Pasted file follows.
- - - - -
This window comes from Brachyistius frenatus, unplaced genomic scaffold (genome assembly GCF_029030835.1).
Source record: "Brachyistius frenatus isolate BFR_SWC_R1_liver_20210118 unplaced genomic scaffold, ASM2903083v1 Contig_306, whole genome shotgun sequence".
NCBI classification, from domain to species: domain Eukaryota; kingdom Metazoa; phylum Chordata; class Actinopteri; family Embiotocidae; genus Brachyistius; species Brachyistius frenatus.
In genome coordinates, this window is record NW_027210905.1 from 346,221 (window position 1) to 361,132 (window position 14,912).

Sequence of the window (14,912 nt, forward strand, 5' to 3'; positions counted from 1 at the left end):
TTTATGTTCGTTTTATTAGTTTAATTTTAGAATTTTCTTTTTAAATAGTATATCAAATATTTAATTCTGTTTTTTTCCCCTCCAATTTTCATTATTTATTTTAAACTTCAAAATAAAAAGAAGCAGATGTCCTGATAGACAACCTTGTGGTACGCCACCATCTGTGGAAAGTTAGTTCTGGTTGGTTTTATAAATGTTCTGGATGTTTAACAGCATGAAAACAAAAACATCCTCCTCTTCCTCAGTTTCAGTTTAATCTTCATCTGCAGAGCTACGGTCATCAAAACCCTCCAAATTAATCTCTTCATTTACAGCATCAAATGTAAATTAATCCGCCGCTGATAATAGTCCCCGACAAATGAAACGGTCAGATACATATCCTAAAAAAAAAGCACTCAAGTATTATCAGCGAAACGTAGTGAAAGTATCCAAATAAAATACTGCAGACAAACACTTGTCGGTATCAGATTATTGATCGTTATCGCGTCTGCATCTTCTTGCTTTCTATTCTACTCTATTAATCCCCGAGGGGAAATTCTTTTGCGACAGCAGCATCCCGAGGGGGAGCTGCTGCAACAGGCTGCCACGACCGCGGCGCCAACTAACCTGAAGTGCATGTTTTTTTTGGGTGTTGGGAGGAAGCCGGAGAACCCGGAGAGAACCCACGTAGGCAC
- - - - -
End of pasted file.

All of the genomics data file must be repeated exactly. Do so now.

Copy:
This window comes from Brachyistius frenatus, unplaced genomic scaffold (genome assembly GCF_029030835.1).
Source record: "Brachyistius frenatus isolate BFR_SWC_R1_liver_20210118 unplaced genomic scaffold, ASM2903083v1 Contig_306, whole genome shotgun sequence".
NCBI classification, from domain to species: domain Eukaryota; kingdom Metazoa; phylum Chordata; class Actinopteri; family Embiotocidae; genus Brachyistius; species Brachyistius frenatus.
In genome coordinates, this window is record NW_027210905.1 from 346,221 (window position 1) to 361,132 (window position 14,912).

Sequence of the window (14,912 nt, forward strand, 5' to 3'; positions counted from 1 at the left end):
TTTATGTTCGTTTTATTAGTTTAATTTTAGAATTTTCTTTTTAAATAGTATATCAAATATTTAATTCTGTTTTTTTCCCCTCCAATTTTCATTATTTATTTTAAACTTCAAAATAAAAAGAAGCAGATGTCCTGATAGACAACCTTGTGGTACGCCACCATCTGTGGAAAGTTAGTTCTGGTTGGTTTTATAAATGTTCTGGATGTTTAACAGCATGAAAACAAAAACATCCTCCTCTTCCTCAGTTTCAGTTTAATCTTCATCTGCAGAGCTACGGTCATCAAAACCCTCCAAATTAATCTCTTCATTTACAGCATCAAATGTAAATTAATCCGCCGCTGATAATAGTCCCCGACAAATGAAACGGTCAGATACATATCCTAAAAAAAAAGCACTCAAGTATTATCAGCGAAACGTAGTGAAAGTATCCAAATAAAATACTGCAGACAAACACTTGTCGGTATCAGATTATTGATCGTTATCGCGTCTGCATCTTCTTGCTTTCTATTCTACTCTATTAATCCCCGAGGGGAAATTCTTTTGCGACAGCAGCATCCCGAGGGGGAGCTGCTGCAACAGGCTGCCACGACCGCGGCGCCAACTAACCTGAAGTGCATGTTTTTTTTGGGTGTTGGGAGGAAGCCGGAGAACCCGGAGAGAACCCACGTAGGCAC